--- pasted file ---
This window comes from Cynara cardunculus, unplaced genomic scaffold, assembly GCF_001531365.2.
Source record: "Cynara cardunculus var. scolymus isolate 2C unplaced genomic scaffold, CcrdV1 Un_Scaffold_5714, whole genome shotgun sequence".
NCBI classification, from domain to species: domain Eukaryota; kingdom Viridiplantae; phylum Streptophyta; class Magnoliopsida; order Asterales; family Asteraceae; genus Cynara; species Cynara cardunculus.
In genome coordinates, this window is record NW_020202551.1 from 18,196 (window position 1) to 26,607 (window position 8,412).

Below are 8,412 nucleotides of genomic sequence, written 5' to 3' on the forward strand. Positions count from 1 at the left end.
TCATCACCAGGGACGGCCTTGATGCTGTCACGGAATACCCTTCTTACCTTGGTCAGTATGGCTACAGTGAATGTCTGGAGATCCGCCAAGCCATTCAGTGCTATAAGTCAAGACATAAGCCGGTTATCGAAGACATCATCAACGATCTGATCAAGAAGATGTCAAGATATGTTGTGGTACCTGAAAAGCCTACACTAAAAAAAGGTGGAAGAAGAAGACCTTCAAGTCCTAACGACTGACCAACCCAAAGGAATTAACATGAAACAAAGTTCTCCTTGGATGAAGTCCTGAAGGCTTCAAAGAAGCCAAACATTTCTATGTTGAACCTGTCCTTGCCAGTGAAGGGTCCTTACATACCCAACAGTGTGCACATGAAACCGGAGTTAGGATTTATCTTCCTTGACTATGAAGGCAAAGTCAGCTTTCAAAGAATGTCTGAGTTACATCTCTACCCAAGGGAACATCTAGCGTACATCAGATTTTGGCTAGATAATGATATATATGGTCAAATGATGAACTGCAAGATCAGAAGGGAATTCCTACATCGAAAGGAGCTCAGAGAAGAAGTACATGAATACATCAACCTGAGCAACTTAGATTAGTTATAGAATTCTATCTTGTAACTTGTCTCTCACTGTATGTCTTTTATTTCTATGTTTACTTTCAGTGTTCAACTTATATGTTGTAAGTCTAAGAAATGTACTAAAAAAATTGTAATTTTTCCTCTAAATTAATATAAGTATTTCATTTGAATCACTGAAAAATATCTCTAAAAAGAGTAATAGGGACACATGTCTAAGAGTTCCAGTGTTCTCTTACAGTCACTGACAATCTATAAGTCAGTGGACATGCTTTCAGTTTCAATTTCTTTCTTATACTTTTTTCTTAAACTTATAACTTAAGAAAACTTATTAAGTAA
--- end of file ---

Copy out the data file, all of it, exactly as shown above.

This window comes from Cynara cardunculus, unplaced genomic scaffold, assembly GCF_001531365.2.
Source record: "Cynara cardunculus var. scolymus isolate 2C unplaced genomic scaffold, CcrdV1 Un_Scaffold_5714, whole genome shotgun sequence".
NCBI classification, from domain to species: domain Eukaryota; kingdom Viridiplantae; phylum Streptophyta; class Magnoliopsida; order Asterales; family Asteraceae; genus Cynara; species Cynara cardunculus.
In genome coordinates, this window is record NW_020202551.1 from 18,196 (window position 1) to 26,607 (window position 8,412).

Below are 8,412 nucleotides of genomic sequence, written 5' to 3' on the forward strand. Positions count from 1 at the left end.
TCATCACCAGGGACGGCCTTGATGCTGTCACGGAATACCCTTCTTACCTTGGTCAGTATGGCTACAGTGAATGTCTGGAGATCCGCCAAGCCATTCAGTGCTATAAGTCAAGACATAAGCCGGTTATCGAAGACATCATCAACGATCTGATCAAGAAGATGTCAAGATATGTTGTGGTACCTGAAAAGCCTACACTAAAAAAAGGTGGAAGAAGAAGACCTTCAAGTCCTAACGACTGACCAACCCAAAGGAATTAACATGAAACAAAGTTCTCCTTGGATGAAGTCCTGAAGGCTTCAAAGAAGCCAAACATTTCTATGTTGAACCTGTCCTTGCCAGTGAAGGGTCCTTACATACCCAACAGTGTGCACATGAAACCGGAGTTAGGATTTATCTTCCTTGACTATGAAGGCAAAGTCAGCTTTCAAAGAATGTCTGAGTTACATCTCTACCCAAGGGAACATCTAGCGTACATCAGATTTTGGCTAGATAATGATATATATGGTCAAATGATGAACTGCAAGATCAGAAGGGAATTCCTACATCGAAAGGAGCTCAGAGAAGAAGTACATGAATACATCAACCTGAGCAACTTAGATTAGTTATAGAATTCTATCTTGTAACTTGTCTCTCACTGTATGTCTTTTATTTCTATGTTTACTTTCAGTGTTCAACTTATATGTTGTAAGTCTAAGAAATGTACTAAAAAAATTGTAATTTTTCCTCTAAATTAATATAAGTATTTCATTTGAATCACTGAAAAATATCTCTAAAAAGAGTAATAGGGACACATGTCTAAGAGTTCCAGTGTTCTCTTACAGTCACTGACAATCTATAAGTCAGTGGACATGCTTTCAGTTTCAATTTCTTTCTTATACTTTTTTCTTAAACTTATAACTTAAGAAAACTTATTAAGTAA